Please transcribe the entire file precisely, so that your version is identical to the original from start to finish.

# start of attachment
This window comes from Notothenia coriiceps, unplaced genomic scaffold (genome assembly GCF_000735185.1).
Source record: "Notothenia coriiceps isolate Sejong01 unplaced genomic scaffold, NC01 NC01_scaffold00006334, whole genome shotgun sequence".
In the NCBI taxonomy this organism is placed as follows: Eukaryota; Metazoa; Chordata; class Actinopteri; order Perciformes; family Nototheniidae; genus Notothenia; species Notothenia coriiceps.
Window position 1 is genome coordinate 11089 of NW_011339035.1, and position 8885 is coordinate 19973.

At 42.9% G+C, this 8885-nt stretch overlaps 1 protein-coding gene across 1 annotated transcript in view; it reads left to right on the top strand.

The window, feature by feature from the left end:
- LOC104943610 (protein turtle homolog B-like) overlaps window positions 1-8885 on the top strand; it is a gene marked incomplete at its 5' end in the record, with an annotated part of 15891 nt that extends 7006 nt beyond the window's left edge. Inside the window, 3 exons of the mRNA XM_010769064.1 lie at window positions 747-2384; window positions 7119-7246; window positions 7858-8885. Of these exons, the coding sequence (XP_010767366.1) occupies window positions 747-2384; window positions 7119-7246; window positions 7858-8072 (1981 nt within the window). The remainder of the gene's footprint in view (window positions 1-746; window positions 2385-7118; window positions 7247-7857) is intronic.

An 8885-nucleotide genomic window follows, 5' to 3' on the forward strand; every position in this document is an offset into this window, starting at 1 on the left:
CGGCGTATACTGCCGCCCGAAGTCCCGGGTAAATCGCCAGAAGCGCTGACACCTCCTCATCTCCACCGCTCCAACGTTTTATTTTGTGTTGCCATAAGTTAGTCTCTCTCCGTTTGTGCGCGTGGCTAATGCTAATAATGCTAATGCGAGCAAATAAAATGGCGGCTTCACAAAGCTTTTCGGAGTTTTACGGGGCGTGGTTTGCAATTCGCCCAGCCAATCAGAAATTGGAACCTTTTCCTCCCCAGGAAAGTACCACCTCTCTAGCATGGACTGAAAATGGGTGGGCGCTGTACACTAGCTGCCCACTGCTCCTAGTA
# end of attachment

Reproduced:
This window comes from Notothenia coriiceps, unplaced genomic scaffold (genome assembly GCF_000735185.1).
Source record: "Notothenia coriiceps isolate Sejong01 unplaced genomic scaffold, NC01 NC01_scaffold00006334, whole genome shotgun sequence".
In the NCBI taxonomy this organism is placed as follows: Eukaryota; Metazoa; Chordata; class Actinopteri; order Perciformes; family Nototheniidae; genus Notothenia; species Notothenia coriiceps.
Window position 1 is genome coordinate 11089 of NW_011339035.1, and position 8885 is coordinate 19973.

At 42.9% G+C, this 8885-nt stretch overlaps 1 protein-coding gene across 1 annotated transcript in view; it reads left to right on the top strand.

The window, feature by feature from the left end:
- LOC104943610 (protein turtle homolog B-like) overlaps window positions 1-8885 on the top strand; it is a gene marked incomplete at its 5' end in the record, with an annotated part of 15891 nt that extends 7006 nt beyond the window's left edge. Inside the window, 3 exons of the mRNA XM_010769064.1 lie at window positions 747-2384; window positions 7119-7246; window positions 7858-8885. Of these exons, the coding sequence (XP_010767366.1) occupies window positions 747-2384; window positions 7119-7246; window positions 7858-8072 (1981 nt within the window). The remainder of the gene's footprint in view (window positions 1-746; window positions 2385-7118; window positions 7247-7857) is intronic.

An 8885-nucleotide genomic window follows, 5' to 3' on the forward strand; every position in this document is an offset into this window, starting at 1 on the left:
CGGCGTATACTGCCGCCCGAAGTCCCGGGTAAATCGCCAGAAGCGCTGACACCTCCTCATCTCCACCGCTCCAACGTTTTATTTTGTGTTGCCATAAGTTAGTCTCTCTCCGTTTGTGCGCGTGGCTAATGCTAATAATGCTAATGCGAGCAAATAAAATGGCGGCTTCACAAAGCTTTTCGGAGTTTTACGGGGCGTGGTTTGCAATTCGCCCAGCCAATCAGAAATTGGAACCTTTTCCTCCCCAGGAAAGTACCACCTCTCTAGCATGGACTGAAAATGGGTGGGCGCTGTACACTAGCTGCCCACTGCTCCTAGTA